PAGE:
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Chrony is the default NTP client / server software in Linux. In this article, you will learn how to install chrony on CentOS 8. #centlinux #linux #ntp

What is NTP?

Network Time Protocol (NTP) is a networking protocol used to synchronize the clocks of computers and devices over a network. It ensures that the time across all systems in a network is accurate and consistent. Here are some key points about NTP:

Overall, NTP plays a fundamental role in ensuring that the time is synchronized across all devices in a network, which is essential for reliable and secure operations.

What is NTP Server?

An NTP server is a networked device that uses the Network Time Protocol (NTP) to provide precise time information to other devices within a network. It acts as a reference point for the accurate time and enables clients to synchronize their clocks. Here are the key aspects of an NTP server:

  1. Function: The primary function of an NTP server is to distribute accurate time to clients (other devices) on the network. Clients query the NTP server for the current time, which they then use to adjust their own clocks.
  2. Time Sources: NTP servers typically obtain accurate time from higher-level time sources:
  • Stratum 0 Devices: These include highly accurate timekeeping devices like GPS receivers or atomic clocks.
  • Stratum 1 Servers: These are directly synchronized with Stratum 0 devices.
  • Stratum 2 and Below: These servers get their time from Stratum 1 servers, creating a hierarchical structure.
  1. Synchronization Process: The synchronization process involves the client requesting time data from the NTP server, receiving the time, and then adjusting its clock accordingly. This helps ensure that all devices on the network have consistent time.
  2. Deployment: NTP servers can be deployed in various ways:
  • Public NTP Servers: These are accessible over the internet and provide time to any requesting client.
  • Private NTP Servers: These are deployed within a private network to serve internal devices, often for security and reliability reasons.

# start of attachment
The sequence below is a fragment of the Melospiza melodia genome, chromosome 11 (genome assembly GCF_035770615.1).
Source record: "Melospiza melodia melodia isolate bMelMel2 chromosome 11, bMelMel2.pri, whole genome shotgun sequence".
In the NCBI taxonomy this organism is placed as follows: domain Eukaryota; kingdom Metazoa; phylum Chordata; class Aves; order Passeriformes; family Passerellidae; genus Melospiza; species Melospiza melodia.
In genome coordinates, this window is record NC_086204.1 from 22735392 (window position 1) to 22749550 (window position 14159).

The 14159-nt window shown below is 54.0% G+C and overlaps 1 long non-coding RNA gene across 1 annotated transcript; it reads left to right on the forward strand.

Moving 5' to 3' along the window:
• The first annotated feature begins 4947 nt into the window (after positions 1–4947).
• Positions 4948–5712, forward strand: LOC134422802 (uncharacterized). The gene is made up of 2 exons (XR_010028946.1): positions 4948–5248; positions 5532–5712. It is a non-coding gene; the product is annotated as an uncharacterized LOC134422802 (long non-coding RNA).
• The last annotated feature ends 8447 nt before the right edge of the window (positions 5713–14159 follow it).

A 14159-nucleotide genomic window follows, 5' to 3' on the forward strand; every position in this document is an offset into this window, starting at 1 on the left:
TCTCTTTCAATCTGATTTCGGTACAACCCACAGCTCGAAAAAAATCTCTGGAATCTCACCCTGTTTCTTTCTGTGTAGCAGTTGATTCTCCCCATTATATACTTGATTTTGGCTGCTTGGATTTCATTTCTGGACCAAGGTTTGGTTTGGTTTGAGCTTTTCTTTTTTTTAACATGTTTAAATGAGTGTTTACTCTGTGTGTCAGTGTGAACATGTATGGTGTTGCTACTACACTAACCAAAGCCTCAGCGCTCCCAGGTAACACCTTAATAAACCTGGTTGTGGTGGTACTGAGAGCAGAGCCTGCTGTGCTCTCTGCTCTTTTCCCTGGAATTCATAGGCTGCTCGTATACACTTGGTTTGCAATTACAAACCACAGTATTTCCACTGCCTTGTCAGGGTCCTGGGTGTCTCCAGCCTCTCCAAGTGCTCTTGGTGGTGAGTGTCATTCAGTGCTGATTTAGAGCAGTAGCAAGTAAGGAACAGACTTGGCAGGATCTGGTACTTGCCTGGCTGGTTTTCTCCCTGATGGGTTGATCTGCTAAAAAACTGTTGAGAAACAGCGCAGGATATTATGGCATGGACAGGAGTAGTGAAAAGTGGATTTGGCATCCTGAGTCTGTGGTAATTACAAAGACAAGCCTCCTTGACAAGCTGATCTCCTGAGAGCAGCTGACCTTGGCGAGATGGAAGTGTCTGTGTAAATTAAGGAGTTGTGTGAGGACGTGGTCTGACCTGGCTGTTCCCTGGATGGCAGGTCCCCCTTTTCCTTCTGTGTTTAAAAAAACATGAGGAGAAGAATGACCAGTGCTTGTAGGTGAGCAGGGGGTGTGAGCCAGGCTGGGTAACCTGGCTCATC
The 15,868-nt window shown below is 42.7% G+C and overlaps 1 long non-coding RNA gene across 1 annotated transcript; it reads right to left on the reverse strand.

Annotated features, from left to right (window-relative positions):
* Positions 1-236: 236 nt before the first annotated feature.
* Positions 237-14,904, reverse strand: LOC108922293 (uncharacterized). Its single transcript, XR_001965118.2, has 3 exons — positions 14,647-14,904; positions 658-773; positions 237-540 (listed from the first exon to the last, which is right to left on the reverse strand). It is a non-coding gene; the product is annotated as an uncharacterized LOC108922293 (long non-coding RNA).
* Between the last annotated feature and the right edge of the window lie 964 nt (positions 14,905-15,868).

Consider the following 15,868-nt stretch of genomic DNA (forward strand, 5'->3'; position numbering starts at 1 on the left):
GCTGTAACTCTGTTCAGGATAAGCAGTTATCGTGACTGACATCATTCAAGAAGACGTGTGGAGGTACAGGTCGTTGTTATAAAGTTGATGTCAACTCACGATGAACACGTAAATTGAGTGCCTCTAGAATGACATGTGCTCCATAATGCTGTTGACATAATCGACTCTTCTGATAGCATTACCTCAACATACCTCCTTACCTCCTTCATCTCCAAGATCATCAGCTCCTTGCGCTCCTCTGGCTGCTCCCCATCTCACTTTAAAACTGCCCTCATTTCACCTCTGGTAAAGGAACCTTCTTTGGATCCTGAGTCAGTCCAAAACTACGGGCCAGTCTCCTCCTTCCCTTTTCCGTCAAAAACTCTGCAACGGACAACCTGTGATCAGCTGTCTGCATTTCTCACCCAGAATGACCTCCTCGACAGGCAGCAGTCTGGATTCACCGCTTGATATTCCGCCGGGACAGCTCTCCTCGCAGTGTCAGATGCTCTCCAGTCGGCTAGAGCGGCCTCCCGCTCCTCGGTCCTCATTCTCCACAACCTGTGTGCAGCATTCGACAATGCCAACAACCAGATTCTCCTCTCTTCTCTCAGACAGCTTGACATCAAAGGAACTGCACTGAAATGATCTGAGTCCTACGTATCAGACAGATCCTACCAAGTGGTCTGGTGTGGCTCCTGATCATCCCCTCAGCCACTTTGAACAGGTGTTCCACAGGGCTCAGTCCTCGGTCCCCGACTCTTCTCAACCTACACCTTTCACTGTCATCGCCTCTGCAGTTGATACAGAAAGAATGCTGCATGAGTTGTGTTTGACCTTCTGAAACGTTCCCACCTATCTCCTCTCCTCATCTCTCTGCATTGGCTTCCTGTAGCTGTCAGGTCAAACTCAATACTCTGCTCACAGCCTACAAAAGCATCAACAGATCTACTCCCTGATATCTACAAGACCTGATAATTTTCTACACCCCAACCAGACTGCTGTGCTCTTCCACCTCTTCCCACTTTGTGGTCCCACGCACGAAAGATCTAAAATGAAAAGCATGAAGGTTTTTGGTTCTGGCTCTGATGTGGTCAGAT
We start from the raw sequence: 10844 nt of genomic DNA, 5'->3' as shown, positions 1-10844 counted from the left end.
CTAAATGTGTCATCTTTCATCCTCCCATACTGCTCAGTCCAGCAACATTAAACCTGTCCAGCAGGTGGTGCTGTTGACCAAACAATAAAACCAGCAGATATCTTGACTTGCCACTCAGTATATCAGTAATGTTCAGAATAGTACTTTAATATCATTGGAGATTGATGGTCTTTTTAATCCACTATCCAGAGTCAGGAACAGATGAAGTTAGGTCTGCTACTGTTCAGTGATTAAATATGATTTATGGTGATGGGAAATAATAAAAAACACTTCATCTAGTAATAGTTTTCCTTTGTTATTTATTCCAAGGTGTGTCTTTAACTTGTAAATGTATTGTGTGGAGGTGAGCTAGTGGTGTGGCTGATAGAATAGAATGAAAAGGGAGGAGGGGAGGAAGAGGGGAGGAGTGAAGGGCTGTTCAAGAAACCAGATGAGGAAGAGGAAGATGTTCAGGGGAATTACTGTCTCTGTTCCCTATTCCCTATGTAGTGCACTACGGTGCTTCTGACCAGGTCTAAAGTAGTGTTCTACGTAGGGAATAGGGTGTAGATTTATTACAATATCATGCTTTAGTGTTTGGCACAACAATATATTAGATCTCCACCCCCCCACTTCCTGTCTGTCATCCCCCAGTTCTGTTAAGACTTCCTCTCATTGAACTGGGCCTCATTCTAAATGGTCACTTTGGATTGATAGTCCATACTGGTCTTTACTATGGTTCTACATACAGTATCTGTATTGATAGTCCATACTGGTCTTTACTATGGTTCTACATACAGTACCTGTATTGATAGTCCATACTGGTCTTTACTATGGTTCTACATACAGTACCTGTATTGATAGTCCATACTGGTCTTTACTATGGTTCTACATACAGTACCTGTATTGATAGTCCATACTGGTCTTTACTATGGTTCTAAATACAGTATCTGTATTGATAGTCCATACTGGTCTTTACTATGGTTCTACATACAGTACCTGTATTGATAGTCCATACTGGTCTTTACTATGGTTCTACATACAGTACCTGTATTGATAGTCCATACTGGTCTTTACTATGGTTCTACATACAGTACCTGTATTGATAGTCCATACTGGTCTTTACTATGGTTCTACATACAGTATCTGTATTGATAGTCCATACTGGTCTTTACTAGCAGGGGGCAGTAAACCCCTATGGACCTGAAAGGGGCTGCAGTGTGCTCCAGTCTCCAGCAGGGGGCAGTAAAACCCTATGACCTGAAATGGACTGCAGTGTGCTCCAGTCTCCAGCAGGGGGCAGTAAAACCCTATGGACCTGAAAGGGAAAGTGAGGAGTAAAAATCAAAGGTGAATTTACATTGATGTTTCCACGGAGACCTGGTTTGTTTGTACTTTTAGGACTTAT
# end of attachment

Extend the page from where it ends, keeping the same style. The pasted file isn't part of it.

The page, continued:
1. Accuracy and Reliability: NTP servers are designed to provide highly accurate time, often within milliseconds of the true time. They also include mechanisms to maintain reliability, such as adjusting for network delays and correcting for clock drift.
  2. Security Considerations: Secure NTP servers implement measures to protect against malicious attacks and ensure the integrity of time data. This includes using authenticated NTP (NTPsec) and firewall rules to control access.
  3. Applications: NTP servers are crucial in various applications, including:
  • Telecommunications: Ensuring synchronized time for seamless communication.
  • Financial Services: Accurate time-stamping for transactions.
  • Data Centers: Coordinating server operations and logging.
  • Industrial Systems: Maintaining synchronized operations across devices.

Overall, an NTP server is essential for maintaining consistent and accurate time across devices in a network, ensuring synchronized operations, and supporting time-sensitive applications.

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Chrony vs NTP

Chrony and NTP (Network Time Protocol) are both tools used for time synchronization in computer networks, but they have some differences in terms of features, performance, and use cases. Here’s a comparison:

NTP (Network Time Protocol)

Established Protocol:

  • History: NTP has been around for decades and is one of the oldest networking protocols still in use.
  • Standardization: It is a well-established standard for time synchronization.

Software Implementations:

  • ntpd: The traditional NTP daemon used for synchronizing time on Unix-like systems.
  • ntpsec: A more secure and modern implementation of ntpd, focusing on security enhancements.


  • Accuracy: NTP can achieve accuracy in the range of milliseconds.
  • Hierarchical Structure: Uses stratum levels to denote the distance from the reference clock.
  • Security: Supports authentication to ensure secure time synchronization.

Use Cases:

  • Long-Running Servers: Often used in environments where systems run continuously and need stable time synchronization.
  • Complex Networks: Suitable for large and complex network infrastructures.


Modern Alternative:

  • Development: Chrony is a newer implementation designed to work well in a variety of conditions, including transient and intermittent network connections.
  • Flexibility: Developed to address some limitations of traditional ntpd.


  • Accuracy: Chrony can achieve similar or better accuracy compared to ntpd, often within milliseconds or better.
  • Speed: It synchronizes the system clock faster, making it more suitable for systems that are not always online.
  • Adaptability: Performs well in virtualized environments and on laptops that frequently switch networks.